[Python-ideas] @run_as_thread decorator

Giampaolo Rodolà g.rodola at gmail.com
Sat Mar 5 20:25:20 CET 2011


It is probably a bad idea, I don't know. I'm the first one being
skeptical about it.
Maybe a real world example can bring some contribution to this
discussion since using this kind of approach at module-level doesn't
bring real benefits over using threading.Thread(target=func).start().

In my experience, I've found this extremely elegant when I was
developing a web application in which I wanted to start a serie of
long running tasks involving the db, and didn't care about the
function return value, nor I wanted to return anything relevant to the
user other than a simple "task started - this may take some time"
message.
The code looked like this:


from utils import run_as_thread

class Admin:

    @run_as_thread
    def refresh_persons(self):
        ...

    @run_as_thread
    def refresh_voyages(self):
        ...

    @run_as_thread
    def refresh_addresses(self):
        ...


> Basically you are proposing to complicate the API for no real benefit
> except that it "feels good".

I'd say there's a benefit in terms of elegance if this is used in a certain way.
On the other hand I understand your complaints, and this probably fits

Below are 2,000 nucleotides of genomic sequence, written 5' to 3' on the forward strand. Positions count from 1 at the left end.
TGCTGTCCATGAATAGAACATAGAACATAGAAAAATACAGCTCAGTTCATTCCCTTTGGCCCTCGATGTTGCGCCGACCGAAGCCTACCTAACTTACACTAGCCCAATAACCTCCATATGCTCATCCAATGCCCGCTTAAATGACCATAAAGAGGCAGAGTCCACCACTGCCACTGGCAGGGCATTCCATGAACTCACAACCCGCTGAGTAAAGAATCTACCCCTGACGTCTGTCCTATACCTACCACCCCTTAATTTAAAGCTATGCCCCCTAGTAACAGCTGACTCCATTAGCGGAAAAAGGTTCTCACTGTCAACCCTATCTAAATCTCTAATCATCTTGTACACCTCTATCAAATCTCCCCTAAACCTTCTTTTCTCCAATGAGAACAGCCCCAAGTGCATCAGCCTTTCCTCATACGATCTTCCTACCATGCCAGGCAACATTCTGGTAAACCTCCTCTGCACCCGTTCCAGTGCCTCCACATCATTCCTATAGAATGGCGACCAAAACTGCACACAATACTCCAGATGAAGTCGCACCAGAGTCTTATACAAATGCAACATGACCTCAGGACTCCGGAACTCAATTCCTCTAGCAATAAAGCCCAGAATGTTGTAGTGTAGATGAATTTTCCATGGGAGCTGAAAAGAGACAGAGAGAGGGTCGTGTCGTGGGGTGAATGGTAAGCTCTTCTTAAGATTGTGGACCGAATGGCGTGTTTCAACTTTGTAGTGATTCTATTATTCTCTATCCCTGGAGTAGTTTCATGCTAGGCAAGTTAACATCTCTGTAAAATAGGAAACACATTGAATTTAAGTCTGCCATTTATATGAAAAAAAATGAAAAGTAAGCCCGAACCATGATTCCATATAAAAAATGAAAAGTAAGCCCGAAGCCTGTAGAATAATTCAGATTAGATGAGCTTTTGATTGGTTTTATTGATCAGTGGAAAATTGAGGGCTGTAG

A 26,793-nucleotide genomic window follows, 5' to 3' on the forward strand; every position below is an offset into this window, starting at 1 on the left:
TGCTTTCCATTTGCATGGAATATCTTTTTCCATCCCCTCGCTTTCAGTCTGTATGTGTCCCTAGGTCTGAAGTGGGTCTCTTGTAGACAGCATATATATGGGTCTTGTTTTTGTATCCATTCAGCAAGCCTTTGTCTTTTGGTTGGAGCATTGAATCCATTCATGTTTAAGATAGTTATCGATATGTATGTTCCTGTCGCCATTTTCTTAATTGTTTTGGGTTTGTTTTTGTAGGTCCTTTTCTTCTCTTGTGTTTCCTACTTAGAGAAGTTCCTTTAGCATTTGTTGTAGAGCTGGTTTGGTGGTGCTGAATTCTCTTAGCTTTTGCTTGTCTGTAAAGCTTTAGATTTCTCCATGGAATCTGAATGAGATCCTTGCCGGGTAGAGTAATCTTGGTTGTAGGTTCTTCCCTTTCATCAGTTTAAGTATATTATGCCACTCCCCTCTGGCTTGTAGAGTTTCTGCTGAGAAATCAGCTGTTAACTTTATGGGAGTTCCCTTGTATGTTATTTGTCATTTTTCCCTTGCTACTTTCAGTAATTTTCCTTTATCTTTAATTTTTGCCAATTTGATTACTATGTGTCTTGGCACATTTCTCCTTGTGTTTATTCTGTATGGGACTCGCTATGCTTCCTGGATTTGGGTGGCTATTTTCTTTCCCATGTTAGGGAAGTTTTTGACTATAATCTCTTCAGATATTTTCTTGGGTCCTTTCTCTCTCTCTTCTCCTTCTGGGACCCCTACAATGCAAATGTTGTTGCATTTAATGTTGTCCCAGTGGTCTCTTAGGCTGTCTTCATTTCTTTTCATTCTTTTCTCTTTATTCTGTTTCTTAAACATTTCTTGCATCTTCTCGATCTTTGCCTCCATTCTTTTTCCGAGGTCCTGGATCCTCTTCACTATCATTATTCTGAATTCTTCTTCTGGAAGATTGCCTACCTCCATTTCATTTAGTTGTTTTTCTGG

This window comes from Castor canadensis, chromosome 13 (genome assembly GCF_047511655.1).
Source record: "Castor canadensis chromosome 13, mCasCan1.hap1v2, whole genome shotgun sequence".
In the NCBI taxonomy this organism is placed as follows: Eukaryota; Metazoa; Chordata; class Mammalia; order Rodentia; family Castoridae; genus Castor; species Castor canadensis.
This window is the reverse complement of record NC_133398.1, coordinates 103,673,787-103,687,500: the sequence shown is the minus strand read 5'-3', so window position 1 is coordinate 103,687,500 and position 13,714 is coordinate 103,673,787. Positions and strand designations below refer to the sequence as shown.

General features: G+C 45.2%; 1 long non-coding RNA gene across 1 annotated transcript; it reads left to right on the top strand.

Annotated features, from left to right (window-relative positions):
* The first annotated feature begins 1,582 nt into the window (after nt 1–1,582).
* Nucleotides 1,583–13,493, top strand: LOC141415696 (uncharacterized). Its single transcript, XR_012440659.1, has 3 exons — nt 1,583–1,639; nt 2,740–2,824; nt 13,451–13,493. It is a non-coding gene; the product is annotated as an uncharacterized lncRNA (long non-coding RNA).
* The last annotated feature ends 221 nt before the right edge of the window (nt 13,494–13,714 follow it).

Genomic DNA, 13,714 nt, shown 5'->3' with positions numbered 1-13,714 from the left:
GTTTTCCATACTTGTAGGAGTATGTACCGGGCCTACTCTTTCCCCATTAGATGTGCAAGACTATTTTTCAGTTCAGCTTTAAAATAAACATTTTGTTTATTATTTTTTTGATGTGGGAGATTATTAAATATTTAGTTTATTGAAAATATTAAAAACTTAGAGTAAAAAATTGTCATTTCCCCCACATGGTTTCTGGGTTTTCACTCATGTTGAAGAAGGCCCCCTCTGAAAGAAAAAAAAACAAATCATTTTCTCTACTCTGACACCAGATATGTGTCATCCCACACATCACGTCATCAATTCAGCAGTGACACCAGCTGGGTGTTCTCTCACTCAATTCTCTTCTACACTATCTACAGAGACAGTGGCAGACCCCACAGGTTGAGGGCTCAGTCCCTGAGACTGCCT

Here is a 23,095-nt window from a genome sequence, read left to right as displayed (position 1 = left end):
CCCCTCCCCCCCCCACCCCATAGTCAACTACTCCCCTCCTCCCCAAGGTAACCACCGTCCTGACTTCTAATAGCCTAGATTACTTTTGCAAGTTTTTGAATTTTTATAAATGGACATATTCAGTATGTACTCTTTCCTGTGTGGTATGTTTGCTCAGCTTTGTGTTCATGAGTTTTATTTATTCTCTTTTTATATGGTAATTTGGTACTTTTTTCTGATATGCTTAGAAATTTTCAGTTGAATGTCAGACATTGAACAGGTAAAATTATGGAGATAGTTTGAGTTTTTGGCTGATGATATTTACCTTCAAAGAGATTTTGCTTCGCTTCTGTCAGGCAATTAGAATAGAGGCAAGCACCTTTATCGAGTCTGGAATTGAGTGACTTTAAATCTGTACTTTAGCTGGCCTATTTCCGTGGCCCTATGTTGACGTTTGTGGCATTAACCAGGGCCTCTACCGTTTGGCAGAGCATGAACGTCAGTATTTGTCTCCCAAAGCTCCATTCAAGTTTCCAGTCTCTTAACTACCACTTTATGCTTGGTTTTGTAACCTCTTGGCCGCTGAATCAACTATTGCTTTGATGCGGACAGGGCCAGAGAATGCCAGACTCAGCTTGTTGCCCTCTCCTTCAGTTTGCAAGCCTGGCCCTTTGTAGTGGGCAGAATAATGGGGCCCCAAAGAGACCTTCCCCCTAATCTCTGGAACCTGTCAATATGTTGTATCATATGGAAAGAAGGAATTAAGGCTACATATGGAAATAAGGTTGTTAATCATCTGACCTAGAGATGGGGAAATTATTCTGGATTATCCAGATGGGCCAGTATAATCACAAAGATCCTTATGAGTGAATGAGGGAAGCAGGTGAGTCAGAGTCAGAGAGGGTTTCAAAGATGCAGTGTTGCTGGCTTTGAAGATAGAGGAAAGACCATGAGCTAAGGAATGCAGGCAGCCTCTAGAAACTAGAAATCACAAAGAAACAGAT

better in an "util" module rather than threading.
I like the function return value example proposed by Bruce.
Is there a reason why this is not provided by base Thread class?

http://code.activestate.com/recipes/84317/
...and:
http://www.google.com/#sclient=psy&hl=en&q=python+thread+return+value&aq=f&aqi=g1&aql=&oq=&pbx=1&bav=on.2,or.&fp=369c8973645261b8

...suggest that users tend to require this feature.


--- Giampaolo
http://code.google.com/p/pyftpdlib/
http://code.google.com/p/psutil/


2011/3/5 Antoine Pitrou <solipsis at pitrou.net>:
> On Sat, 5 Mar 2011 19:00:52 +0100
> Giampaolo Rodolà <g.rodola at gmail.com>
> wrote:
>>
>> I don't know whether it is a good idea to provide such a thing
>> natively, but I can't even figure out what exactly is wrong/weird with
>> this exactly.
>
> I don't understand what this two line variant brings over the other
> two-line variant:
>
>  t = threading.Thread(target=func)
>  t.start()
>
> Basically you are proposing to complicate the API for no real benefit
> except that it "feels good". It also makes things harder to learn for
> beginners since there are two abstractions stacked one over the other.
> It doesn't sound like a sensible addition.
>
> Regards
>
> Antoine.
>
>
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